British patent specification No. 796,899 (published in 1958) refers to the desirability of using hydrolysed copolymers of ethylene and vinyl acetate instead of polyvinyl butyral as interlayer for safety glass, but points out that they had not found wide use because of their lower toughness particularly at lower temperatures, their embrittlement on long-term exposure, and their lower adhesiveness at moderate and low temperatures as compared to the polyvinyl acetal resins. In order to overcome these deficiences British patent specification No. 796,899 proposes admixing certain organic phosphorus compounds with the hydrolysed copolymers of ethylene and vinyl acetate as plasticising agents. Similarly, British patent specification, Nos. 1,154,338, 1,156,019 and 1,156,020 (all published in 1969) relate to blending copolymers of ethylene and unsaturated carboxylic acids or their salts with plasticisers in order to make the copolymers more suitable for use as interlayers in the manufacture of safety glass.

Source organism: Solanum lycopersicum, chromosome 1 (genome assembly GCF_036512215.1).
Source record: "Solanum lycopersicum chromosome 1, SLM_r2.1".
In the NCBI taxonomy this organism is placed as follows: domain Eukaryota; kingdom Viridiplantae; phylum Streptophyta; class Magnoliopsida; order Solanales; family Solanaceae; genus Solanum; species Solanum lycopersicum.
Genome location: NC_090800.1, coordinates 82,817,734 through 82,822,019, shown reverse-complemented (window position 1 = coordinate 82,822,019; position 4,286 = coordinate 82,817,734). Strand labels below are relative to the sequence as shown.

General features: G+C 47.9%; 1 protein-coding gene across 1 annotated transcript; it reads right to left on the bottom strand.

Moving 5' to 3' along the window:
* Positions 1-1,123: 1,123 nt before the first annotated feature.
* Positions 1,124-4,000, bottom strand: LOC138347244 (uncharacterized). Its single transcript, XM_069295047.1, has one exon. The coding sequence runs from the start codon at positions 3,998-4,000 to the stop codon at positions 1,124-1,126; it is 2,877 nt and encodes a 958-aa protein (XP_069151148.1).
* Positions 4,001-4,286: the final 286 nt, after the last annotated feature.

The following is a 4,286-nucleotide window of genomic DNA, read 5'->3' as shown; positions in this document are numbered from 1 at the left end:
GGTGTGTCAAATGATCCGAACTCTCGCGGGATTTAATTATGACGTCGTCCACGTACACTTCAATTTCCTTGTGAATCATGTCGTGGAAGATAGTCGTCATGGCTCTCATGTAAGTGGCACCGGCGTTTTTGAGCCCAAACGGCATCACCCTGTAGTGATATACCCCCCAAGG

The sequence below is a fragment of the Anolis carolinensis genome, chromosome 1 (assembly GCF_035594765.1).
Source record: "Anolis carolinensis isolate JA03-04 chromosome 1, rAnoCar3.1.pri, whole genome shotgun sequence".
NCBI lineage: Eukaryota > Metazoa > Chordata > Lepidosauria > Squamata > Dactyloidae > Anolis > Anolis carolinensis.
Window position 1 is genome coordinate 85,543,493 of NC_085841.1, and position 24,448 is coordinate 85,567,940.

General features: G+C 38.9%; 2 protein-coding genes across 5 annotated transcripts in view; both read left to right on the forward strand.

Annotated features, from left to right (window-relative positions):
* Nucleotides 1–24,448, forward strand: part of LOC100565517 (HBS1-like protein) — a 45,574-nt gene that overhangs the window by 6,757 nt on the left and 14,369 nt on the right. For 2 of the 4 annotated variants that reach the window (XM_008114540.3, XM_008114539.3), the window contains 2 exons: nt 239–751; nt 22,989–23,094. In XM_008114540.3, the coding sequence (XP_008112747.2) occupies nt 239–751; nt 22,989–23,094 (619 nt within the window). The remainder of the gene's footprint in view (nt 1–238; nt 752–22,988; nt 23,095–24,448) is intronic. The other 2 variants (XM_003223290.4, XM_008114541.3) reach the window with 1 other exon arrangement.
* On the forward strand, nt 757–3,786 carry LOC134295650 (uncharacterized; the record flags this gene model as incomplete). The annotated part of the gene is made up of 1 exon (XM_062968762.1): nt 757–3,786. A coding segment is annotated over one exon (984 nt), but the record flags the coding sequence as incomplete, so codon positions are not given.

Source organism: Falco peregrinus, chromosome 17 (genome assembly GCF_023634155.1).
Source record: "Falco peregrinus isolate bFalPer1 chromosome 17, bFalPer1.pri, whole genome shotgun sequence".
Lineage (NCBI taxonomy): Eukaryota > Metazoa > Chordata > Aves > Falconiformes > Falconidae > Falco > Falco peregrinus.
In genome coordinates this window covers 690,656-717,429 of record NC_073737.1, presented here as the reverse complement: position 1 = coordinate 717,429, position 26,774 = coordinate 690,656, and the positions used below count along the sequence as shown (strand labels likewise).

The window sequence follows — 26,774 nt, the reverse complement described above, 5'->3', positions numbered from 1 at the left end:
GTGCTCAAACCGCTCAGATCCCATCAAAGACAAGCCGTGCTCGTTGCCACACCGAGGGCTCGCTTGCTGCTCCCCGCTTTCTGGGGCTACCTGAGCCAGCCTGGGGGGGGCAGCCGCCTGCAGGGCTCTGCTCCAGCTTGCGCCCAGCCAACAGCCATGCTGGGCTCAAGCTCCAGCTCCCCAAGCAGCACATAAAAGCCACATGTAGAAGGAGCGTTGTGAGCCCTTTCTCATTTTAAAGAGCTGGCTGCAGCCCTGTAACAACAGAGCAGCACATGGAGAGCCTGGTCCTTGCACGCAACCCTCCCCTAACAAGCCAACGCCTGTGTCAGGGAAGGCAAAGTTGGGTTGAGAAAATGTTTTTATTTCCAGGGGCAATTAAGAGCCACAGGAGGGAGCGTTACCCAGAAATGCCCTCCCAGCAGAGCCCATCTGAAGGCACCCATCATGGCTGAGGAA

Canadian Pat. Spec. No. 768,124 (published in 1967) relates to laminates comprising an adherand and bonded thereto at least one layer of a copolymer of ethylene and acrylic acid.
The copolymer contains at least 45 weight % of ethylene, from 2 to 50 weight % of acrylic acid and preferably also up to 45 weight % of a co-monomer such as vinyl acetate or ethyl acrylate, and may be used in safety glass laminates. Terpolymers containing as the adhesive interlayer vinyl acetate are said to be preferred, particularly those having 3.5 - 12 weight % of polymerised acrylic acid and 13 - 20 weight % of polymerised vinyl acetate, together with 1 - 5 weight % of polyisocyanate to effect cross-linking of the resin. However, ethylene copolymers containing copolymerised units of vinly acetate and acids such as acrylic acid are unsuitable for use in the manufacture of windscreens on a commerical scale because their properties are apt to vary in an unpredictable fashion, possibly owing to interaction between the acidic groups and the esterifying vinyl groups. Moreover, none of the terpolymers of ethylene, acrylic acid and ethyl acrylate exemplified in the Canadian specification has adequate adhesiveness and transparency to enable it to be used for making windscreens in competition with plasticised polyvinylbutyral.